University approves broader recycling program

Lugging piles of newspaper, aluminum cans and glass bottles to campus recycling sites will become a thing of the past for most Emory community members this year, thanks to a proposal recently funded by the University that will dramatically expand the scope of the Emory Recycles program.

In the nearly six years since Emory Recycles was created, recycling at Emory has been a predominantly decentralized endeavor. White office paper has always been the mainstay of Emory Recycles, and white paper collection has been centralized as the main component of Emory Recycles' mission since the program's inception. Emory Recycles white paper containers are located in almost all campus buildings and are serviced routinely by the custodial staff.

When it comes to the recycling of other materials, however, faculty, staff and students have "done their own thing," for the most part. Recycling containers for newspaper, aluminum and glass are scattered throughout the campus, and many community members have made hauling those materials to recycling sites part of their routine.

According to Recycling Coordinator Elaine Gossett, that's all about to change. Last summer Gossett submitted a proposal to the administration to increase the number of recyclable materials collected in campus buildings through the existing Emory Recycles program for white paper. The program now will include building-based recycling sites for mixed office paper, newspaper, magazines, aluminum, glass and corrugated cardboard that will be serviced by the custodial staff. Recyclable materials collected from the buildings will be taken to a common drop-off site on Peavine Creek Drive near Candler Field (where large bins for telephone book recycling have been located for the past three months).

Gossett said the expanded program "will allow us to have more diversity in the materials we recycle and make it a lot more convenient to recycle than it's ever been in the past." A good deal of trial and error will probably have to take place before Gossett will know how best to serve each individual building. Many locations will be given standard curbside recycling bins used by many city and county governments in metro Atlanta to start them off. If those prove inadequate for individual needs, Gossett said, larger containers will be provided and/or the area will be serviced more frequently.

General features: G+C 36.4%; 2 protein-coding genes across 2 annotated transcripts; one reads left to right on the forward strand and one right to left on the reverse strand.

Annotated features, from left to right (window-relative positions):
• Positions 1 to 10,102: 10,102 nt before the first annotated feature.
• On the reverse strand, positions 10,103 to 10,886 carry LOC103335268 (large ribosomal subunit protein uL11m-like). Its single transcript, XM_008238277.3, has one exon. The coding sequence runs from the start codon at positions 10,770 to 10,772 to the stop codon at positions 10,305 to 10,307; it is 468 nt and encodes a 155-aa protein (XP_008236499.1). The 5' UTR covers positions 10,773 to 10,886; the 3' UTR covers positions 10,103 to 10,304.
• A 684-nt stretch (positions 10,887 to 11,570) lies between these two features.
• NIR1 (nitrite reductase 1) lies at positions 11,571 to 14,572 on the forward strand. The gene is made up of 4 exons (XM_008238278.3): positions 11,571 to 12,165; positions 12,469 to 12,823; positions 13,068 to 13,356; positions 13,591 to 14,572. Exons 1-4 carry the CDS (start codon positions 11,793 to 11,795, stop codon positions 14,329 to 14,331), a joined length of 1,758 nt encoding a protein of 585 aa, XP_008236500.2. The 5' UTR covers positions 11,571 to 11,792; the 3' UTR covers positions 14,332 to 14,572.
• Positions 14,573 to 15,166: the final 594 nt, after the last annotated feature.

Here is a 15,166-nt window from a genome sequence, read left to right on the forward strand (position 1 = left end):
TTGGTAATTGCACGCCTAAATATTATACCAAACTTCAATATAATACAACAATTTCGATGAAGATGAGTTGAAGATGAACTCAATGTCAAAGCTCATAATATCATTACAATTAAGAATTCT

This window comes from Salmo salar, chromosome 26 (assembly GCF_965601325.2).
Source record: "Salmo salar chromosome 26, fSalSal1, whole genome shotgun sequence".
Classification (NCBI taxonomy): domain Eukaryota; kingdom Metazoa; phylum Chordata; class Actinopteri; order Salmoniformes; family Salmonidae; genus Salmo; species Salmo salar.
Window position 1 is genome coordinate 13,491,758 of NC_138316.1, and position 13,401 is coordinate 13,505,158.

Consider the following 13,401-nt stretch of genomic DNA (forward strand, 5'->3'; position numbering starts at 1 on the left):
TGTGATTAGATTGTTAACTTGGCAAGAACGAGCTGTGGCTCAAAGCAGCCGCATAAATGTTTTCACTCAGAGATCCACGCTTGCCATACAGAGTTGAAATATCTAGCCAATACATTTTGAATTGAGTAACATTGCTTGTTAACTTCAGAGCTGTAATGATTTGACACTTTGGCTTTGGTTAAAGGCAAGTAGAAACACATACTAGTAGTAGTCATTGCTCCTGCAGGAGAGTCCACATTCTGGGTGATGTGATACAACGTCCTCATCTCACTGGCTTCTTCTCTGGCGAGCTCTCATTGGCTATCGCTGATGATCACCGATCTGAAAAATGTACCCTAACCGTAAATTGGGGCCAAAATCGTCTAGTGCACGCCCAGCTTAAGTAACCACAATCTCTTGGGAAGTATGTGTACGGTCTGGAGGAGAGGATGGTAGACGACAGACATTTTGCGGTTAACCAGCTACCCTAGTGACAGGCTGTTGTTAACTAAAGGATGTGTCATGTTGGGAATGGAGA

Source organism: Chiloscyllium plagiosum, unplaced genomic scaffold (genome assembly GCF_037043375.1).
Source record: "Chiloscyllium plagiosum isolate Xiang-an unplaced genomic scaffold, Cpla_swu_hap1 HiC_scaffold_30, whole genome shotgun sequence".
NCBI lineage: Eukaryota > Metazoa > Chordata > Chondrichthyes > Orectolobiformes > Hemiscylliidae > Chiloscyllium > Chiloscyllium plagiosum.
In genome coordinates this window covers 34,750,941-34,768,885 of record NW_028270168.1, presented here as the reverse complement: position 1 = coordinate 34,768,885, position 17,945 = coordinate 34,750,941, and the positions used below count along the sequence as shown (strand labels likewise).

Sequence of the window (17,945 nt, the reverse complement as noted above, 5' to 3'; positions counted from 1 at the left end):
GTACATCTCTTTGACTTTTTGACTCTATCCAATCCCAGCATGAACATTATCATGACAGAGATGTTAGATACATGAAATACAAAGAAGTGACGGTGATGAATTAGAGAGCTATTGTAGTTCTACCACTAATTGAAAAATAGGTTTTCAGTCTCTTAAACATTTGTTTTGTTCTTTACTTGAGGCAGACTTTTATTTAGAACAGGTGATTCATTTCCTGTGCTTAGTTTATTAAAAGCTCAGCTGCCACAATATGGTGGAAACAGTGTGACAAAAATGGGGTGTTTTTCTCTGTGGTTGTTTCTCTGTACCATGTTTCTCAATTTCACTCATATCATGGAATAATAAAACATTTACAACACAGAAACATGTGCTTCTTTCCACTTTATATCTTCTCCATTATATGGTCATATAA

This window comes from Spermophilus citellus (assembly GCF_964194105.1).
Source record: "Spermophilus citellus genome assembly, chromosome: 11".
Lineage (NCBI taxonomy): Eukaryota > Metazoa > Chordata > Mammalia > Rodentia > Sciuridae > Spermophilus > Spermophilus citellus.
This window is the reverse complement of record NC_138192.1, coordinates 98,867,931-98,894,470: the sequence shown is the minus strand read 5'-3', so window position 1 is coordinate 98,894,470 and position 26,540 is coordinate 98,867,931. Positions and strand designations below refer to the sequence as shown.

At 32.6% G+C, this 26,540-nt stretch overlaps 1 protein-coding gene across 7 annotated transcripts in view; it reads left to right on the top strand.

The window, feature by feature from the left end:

Scrap metal recycling also is available at a site next to the Facilities Management parking lot just off Peavine Creek Drive. Gossett said community members are welcome to bring scrap metal to the site, but that she should be contacted in advance to receive appliances containing coolant, such as refrigerators or air conditioners.

As for the newspaper dumpsters and BOBO containers for glass and aluminum located across campus, Gossett said they will remain in place for the time being until she has reliable data on University-wide recycling trends under the expanded program. Placing the dumpsters and BOBOs in areas with high pedestrian traffic is one eventual possibility, she said.

The University approved an operating budget of more than $37,000 for the recycling program. That amount was prorated for the final six months of 1995-96, and should be approximately twice that figure for all of 1996-97. A one-time capital budget of $100,000 was also approved to construct a small processing facility next to the existing drop-off site for cleaning and baling of the material.

Gossett credited President Bill Chace and the administration with making the expanded program possible and for ensuring that "Emory has a sound recycling program." She also said the infrastructure for such a program would not be in place without the efforts of Tom Pruett, director of waste management in Facilities Management. Until Gossett was hired a year ago, Pruett oversaw Emory Recycles on an informal, voluntary basis in addition to his regular duties.

Faculty and staff who want more information on the expanded recycling program may contact Gossett at 727-1796.

--Dan Treadaway

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